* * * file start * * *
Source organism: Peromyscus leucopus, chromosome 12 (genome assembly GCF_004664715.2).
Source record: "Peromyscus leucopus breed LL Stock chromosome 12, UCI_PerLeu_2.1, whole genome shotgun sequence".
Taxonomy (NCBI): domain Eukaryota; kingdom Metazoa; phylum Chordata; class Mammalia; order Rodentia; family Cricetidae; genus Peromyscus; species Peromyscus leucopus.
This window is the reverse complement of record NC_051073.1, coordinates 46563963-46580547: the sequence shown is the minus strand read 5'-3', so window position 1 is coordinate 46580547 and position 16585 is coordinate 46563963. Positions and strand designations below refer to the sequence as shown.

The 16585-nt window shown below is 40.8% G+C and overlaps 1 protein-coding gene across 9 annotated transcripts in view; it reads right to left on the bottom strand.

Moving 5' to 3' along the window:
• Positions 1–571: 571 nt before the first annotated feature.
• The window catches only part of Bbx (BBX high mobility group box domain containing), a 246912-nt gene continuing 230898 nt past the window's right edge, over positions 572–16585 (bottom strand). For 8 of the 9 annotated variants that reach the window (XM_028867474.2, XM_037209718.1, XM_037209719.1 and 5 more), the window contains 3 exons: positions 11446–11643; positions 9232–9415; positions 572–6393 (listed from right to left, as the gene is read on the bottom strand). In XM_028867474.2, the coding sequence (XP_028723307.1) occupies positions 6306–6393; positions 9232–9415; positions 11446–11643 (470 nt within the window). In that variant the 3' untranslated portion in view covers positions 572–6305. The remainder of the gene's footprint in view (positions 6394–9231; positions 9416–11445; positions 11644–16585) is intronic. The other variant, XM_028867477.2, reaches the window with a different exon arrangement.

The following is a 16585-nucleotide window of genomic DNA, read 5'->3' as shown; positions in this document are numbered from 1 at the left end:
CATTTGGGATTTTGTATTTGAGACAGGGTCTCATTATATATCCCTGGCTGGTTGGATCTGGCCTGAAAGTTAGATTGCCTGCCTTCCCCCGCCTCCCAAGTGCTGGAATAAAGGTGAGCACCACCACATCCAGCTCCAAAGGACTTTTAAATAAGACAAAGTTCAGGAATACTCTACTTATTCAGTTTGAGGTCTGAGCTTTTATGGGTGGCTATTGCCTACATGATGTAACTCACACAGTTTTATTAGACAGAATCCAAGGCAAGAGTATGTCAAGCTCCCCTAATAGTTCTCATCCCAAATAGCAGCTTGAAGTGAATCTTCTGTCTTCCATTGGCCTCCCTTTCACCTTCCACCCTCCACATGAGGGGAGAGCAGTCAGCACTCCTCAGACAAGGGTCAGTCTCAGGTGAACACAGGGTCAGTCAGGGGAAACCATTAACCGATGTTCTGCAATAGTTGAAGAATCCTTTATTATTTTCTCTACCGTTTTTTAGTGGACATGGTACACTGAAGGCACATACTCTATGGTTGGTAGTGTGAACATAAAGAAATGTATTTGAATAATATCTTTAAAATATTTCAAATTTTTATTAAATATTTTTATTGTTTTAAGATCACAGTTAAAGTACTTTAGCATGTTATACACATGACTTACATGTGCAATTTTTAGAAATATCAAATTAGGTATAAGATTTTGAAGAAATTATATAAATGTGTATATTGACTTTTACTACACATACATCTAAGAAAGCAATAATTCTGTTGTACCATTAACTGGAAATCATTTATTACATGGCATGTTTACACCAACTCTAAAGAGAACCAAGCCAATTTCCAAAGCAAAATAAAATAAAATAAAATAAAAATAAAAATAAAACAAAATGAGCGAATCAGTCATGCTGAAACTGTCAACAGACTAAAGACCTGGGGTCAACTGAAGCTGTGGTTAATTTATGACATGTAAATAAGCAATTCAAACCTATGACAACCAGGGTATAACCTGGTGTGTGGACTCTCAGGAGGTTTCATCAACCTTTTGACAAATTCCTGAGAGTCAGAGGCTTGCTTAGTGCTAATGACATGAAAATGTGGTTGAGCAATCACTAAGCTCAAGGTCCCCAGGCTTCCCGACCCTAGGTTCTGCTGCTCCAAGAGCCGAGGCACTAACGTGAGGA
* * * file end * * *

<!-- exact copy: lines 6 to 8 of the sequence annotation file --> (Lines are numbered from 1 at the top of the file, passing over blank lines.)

Moving 5' to 3' along the window:
• Positions 1–571: 571 nt before the first annotated feature.
• The window catches only part of Bbx (BBX high mobility group box domain containing), a 246912-nt gene continuing 230898 nt past the window's right edge, over positions 572–16585 (bottom strand). For 8 of the 9 annotated variants that reach the window (XM_028867474.2, XM_037209718.1, XM_037209719.1 and 5 more), the window contains 3 exons: positions 11446–11643; positions 9232–9415; positions 572–6393 (listed from right to left, as the gene is read on the bottom strand). In XM_028867474.2, the coding sequence (XP_028723307.1) occupies positions 6306–6393; positions 9232–9415; positions 11446–11643 (470 nt within the window). In that variant the 3' untranslated portion in view covers positions 572–6305. The remainder of the gene's footprint in view (positions 6394–9231; positions 9416–11445; positions 11644–16585) is intronic. The other variant, XM_028867477.2, reaches the window with a different exon arrangement.